Dan White: Here's how to force stubborn banks to slash variable rates
Who would have thought it, the bank bosses are behaving like a bunch of, well, complete bankers!
Appearing before the Oireachtas Finance Committee earlier this week both Bank of Ireland boss Richie Boucher (annual pay €843,000) and Ulster Bank chief executive Jim Brown (annual pay €1.63m) refused to follow the lead of state-owned AIB and signal that their banks would cut variable mortgage rates.
Unlike AIB, whose boss David Duffy told the Committee last week that his bank plans to cut variable rates in June, both Ulster Bank and Bank of Ireland seem determined to tough it out and continue to gouge their variable rate mortgage customers.
Cue the usual hand-wringing from our political leaders with Taoiseach Enda Kenny yesterday describing the banks' refusal to cut variable rates as "unacceptable".
Sorry Mr Kenny, but this sort of limp-wristed response just doesn't cut it. I'm sure Messrs Boucher and Brown are quaking in their boots at the thought of the Taoiseach's dismay. Whatcha going to do about it Enda?
Determined not to be outdone, Tanaiste Joan Burton weighed in with her tuppence worth, suggesting that taxes on the banks would be increased with the bank levy, which currently raises €150m-a-year, being the most likely candidate.
For a normally sensible woman this was one of Ms Burton's dafter ideas. Firstly, an increase in the bank levy or any other tax on banks would hit all lenders and not just the institutions which refuse to cut their variable mortgage rates.
Secondly, it would be extremely difficult to stop the banks passing on any tax increase to their customers as anyone with a cheque book or credit card will testify.
So if Bank of Ireland and Ulster Bank are determined to tough it out and not cut their variable mortgage rates, is there anything the Government can do to force them to do so? Well, quite a lot actually.
The reason variable mortgage rates remain so high despite the fall in ECB rates is the absence of competition in the Irish homeloan market.
Several banks have left the Irish market making it virtually impossible for borrowers to switch mortgage lenders.
Meanwhile, new mortgage lending has almost completely dried up, having fallen by over 90pc from its 2006 peak.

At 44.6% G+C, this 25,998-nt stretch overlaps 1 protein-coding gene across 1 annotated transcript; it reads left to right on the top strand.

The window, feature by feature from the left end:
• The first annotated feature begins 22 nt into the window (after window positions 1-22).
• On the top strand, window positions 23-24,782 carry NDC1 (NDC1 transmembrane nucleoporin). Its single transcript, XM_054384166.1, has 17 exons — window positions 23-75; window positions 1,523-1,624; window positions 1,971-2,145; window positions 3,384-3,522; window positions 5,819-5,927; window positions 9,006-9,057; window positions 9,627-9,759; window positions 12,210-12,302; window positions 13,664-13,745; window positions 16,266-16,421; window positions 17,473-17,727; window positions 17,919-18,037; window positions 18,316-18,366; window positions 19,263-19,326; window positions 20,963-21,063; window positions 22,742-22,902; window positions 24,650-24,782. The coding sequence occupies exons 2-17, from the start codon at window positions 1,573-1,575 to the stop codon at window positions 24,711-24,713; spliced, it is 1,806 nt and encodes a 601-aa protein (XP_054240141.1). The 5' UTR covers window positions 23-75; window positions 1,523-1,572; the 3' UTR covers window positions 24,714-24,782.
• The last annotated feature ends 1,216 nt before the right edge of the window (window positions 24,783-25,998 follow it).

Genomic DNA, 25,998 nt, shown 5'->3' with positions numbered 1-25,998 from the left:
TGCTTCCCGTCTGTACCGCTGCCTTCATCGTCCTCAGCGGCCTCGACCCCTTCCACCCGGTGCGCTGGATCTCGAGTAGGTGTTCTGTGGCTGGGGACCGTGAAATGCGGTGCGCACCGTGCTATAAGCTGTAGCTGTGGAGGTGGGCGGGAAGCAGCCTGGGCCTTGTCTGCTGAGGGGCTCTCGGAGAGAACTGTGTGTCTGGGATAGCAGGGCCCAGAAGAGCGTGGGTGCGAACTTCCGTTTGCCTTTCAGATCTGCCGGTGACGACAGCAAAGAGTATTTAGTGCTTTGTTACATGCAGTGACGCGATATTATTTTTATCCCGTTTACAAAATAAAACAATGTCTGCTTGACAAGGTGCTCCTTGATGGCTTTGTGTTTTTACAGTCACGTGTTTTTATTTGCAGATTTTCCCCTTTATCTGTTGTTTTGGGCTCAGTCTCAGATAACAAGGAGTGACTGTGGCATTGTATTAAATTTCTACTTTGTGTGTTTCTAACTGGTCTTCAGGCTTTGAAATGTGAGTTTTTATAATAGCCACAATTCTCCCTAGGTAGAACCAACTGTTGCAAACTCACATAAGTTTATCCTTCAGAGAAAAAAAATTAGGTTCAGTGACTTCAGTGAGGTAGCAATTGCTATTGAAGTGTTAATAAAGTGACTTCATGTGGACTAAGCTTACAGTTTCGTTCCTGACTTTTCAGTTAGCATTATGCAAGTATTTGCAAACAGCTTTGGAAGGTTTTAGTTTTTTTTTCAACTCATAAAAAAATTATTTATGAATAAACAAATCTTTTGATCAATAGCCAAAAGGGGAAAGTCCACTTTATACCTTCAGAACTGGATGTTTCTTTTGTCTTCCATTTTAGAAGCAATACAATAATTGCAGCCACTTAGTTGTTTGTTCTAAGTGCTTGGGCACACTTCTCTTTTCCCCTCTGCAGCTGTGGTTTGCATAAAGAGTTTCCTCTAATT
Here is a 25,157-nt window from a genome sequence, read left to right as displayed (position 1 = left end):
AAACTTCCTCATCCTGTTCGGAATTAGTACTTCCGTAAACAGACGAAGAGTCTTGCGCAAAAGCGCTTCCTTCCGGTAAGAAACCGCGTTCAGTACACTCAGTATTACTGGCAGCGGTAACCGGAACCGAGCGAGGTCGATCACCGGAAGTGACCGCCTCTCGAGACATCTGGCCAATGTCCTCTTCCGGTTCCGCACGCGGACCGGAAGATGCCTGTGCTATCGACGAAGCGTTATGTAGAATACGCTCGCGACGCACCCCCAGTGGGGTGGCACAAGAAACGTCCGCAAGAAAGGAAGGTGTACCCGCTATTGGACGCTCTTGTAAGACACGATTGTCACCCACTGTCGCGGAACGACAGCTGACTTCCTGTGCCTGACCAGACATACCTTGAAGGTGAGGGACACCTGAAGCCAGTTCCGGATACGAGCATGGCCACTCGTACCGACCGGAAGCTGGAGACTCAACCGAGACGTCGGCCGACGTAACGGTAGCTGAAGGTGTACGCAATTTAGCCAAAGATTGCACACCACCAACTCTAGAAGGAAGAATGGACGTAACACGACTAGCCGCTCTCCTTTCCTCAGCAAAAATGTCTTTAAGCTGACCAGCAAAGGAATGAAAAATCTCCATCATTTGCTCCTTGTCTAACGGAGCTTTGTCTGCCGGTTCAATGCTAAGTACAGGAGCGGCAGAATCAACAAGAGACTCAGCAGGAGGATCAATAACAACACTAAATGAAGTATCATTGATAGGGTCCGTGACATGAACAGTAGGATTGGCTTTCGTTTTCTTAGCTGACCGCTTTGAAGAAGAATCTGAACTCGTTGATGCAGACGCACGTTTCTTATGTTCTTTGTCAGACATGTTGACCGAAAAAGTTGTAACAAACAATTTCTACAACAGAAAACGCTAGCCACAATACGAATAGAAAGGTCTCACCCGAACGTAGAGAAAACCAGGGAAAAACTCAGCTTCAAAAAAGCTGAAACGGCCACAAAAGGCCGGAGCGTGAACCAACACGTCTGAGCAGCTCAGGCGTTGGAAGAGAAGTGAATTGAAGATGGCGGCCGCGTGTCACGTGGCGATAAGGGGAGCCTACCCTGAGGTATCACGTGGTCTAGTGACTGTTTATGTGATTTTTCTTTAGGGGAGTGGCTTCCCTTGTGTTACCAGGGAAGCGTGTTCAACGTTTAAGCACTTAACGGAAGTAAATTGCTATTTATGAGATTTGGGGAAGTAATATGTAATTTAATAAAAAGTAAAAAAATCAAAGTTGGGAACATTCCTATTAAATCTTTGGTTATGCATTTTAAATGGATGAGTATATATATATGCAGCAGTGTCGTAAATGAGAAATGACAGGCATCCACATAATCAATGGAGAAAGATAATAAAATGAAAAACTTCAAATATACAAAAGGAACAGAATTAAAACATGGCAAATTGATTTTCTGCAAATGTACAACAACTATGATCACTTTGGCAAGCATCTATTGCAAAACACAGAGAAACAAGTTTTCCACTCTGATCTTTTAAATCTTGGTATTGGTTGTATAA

The key to forcing the banks to cut their variable mortgage rates almost certainly lies with the reintroduction of competition to the mortgage market.
This could be done through AIB and Permanent TSB, both of which are over 99pc-state owned.
It is no accident that AIB was the first bank to announce that it would cut its variable mortgage rate. If it hadn't done so "voluntarily" then its shareholder, i.e. Finance Minister Michael Noonan, would almost certainly have ordered it to do so.
With the economy growing rapidly and the public finances back under control, the Government's borrowing costs have plummeted.
The yield or interest rate on 30-year Irish Government bonds is now down to just 1.5pc while ten-year bonds are yielding well under 1pc.
This gives the Government a powerful stick with which to bludgeon the banks that refuse to cut their variable mortgage rates into submission.
With a booming economy meaning that this country no longer needs to borrow as much to fund its day-to-day expenses and bond investors desperate for new European government bonds at a time when the ECB is buying back bonds, the Irish Government should go out and borrow several billion euro on the bond markets at the current ultra-low interest rates.
It should then lend this money on to AIB and Permanent TSB, order it to cut their variable rates much further and then aggressively target Bank of Ireland and Ulster Bank's best variable rate mortgage customers.
It is only when competition returns to the mortgage market and lenders start to lose their best customers to rivals that the banks will be forced to cut their variable mortgage rates.